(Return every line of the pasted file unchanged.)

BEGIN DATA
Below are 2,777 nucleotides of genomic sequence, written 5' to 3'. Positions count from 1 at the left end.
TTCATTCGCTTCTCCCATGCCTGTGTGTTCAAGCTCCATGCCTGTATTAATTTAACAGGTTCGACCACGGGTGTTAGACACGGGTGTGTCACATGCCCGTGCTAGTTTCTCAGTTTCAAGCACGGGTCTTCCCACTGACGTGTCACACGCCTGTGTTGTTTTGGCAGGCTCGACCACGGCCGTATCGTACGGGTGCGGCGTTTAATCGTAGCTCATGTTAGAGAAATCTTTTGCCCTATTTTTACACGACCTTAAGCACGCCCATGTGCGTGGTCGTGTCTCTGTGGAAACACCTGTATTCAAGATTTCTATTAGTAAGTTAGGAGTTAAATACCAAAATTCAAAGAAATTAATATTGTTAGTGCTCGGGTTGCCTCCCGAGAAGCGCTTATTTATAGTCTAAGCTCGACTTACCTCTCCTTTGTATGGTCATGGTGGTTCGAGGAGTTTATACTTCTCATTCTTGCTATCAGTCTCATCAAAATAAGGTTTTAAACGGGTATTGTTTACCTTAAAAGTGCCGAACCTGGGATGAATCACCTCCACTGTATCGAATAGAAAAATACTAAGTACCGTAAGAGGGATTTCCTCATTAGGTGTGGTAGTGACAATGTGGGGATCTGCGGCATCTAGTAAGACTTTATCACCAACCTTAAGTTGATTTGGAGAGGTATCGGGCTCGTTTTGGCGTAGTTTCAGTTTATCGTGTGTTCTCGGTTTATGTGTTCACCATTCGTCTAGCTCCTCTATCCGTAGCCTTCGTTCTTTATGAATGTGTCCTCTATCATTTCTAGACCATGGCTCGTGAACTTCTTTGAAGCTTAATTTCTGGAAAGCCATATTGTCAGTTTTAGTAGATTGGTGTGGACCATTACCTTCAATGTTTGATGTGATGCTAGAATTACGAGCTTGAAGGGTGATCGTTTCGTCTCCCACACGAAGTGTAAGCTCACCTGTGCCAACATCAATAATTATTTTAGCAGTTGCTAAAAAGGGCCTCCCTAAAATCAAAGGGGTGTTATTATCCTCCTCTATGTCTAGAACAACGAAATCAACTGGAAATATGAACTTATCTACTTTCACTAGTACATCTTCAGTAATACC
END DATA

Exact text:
Below are 2,777 nucleotides of genomic sequence, written 5' to 3'. Positions count from 1 at the left end.
TTCATTCGCTTCTCCCATGCCTGTGTGTTCAAGCTCCATGCCTGTATTAATTTAACAGGTTCGACCACGGGTGTTAGACACGGGTGTGTCACATGCCCGTGCTAGTTTCTCAGTTTCAAGCACGGGTCTTCCCACTGACGTGTCACACGCCTGTGTTGTTTTGGCAGGCTCGACCACGGCCGTATCGTACGGGTGCGGCGTTTAATCGTAGCTCATGTTAGAGAAATCTTTTGCCCTATTTTTACACGACCTTAAGCACGCCCATGTGCGTGGTCGTGTCTCTGTGGAAACACCTGTATTCAAGATTTCTATTAGTAAGTTAGGAGTTAAATACCAAAATTCAAAGAAATTAATATTGTTAGTGCTCGGGTTGCCTCCCGAGAAGCGCTTATTTATAGTCTAAGCTCGACTTACCTCTCCTTTGTATGGTCATGGTGGTTCGAGGAGTTTATACTTCTCATTCTTGCTATCAGTCTCATCAAAATAAGGTTTTAAACGGGTATTGTTTACCTTAAAAGTGCCGAACCTGGGATGAATCACCTCCACTGTATCGAATAGAAAAATACTAAGTACCGTAAGAGGGATTTCCTCATTAGGTGTGGTAGTGACAATGTGGGGATCTGCGGCATCTAGTAAGACTTTATCACCAACCTTAAGTTGATTTGGAGAGGTATCGGGCTCGTTTTGGCGTAGTTTCAGTTTATCGTGTGTTCTCGGTTTATGTGTTCACCATTCGTCTAGCTCCTCTATCCGTAGCCTTCGTTCTTTATGAATGTGTCCTCTATCATTTCTAGACCATGGCTCGTGAACTTCTTTGAAGCTTAATTTCTGGAAAGCCATATTGTCAGTTTTAGTAGATTGGTGTGGACCATTACCTTCAATGTTTGATGTGATGCTAGAATTACGAGCTTGAAGGGTGATCGTTTCGTCTCCCACACGAAGTGTAAGCTCACCTGTGCCAACATCAATAATTATTTTAGCAGTTGCTAAAAAGGGCCTCCCTAAAATCAAAGGGGTGTTATTATCCTCCTCTATGTCTAGAACAACGAAATCAACTGGAAATATGAACTTATCTACTTTCACTAGTACATCTTCAGTAATACC